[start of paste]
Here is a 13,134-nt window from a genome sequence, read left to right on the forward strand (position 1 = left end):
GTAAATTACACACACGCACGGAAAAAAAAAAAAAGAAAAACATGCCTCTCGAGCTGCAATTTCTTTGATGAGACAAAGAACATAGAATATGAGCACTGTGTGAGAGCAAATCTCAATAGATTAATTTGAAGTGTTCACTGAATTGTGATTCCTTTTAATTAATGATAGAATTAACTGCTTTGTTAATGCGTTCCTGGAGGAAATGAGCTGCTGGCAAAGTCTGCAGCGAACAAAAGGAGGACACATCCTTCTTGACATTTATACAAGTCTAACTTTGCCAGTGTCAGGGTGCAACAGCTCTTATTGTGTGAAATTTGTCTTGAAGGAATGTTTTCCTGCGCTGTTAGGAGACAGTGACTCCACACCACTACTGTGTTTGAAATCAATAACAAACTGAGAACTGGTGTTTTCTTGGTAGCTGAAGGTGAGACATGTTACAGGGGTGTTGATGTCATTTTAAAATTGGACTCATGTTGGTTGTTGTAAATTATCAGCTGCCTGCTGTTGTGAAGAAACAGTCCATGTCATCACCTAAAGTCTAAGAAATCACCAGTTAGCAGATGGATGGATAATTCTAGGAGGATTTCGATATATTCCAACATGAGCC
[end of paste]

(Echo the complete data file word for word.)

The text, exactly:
Here is a 13,134-nt window from a genome sequence, read left to right on the forward strand (position 1 = left end):
GTAAATTACACACACGCACGGAAAAAAAAAAAAAGAAAAACATGCCTCTCGAGCTGCAATTTCTTTGATGAGACAAAGAACATAGAATATGAGCACTGTGTGAGAGCAAATCTCAATAGATTAATTTGAAGTGTTCACTGAATTGTGATTCCTTTTAATTAATGATAGAATTAACTGCTTTGTTAATGCGTTCCTGGAGGAAATGAGCTGCTGGCAAAGTCTGCAGCGAACAAAAGGAGGACACATCCTTCTTGACATTTATACAAGTCTAACTTTGCCAGTGTCAGGGTGCAACAGCTCTTATTGTGTGAAATTTGTCTTGAAGGAATGTTTTCCTGCGCTGTTAGGAGACAGTGACTCCACACCACTACTGTGTTTGAAATCAATAACAAACTGAGAACTGGTGTTTTCTTGGTAGCTGAAGGTGAGACATGTTACAGGGGTGTTGATGTCATTTTAAAATTGGACTCATGTTGGTTGTTGTAAATTATCAGCTGCCTGCTGTTGTGAAGAAACAGTCCATGTCATCACCTAAAGTCTAAGAAATCACCAGTTAGCAGATGGATGGATAATTCTAGGAGGATTTCGATATATTCCAACATGAGCC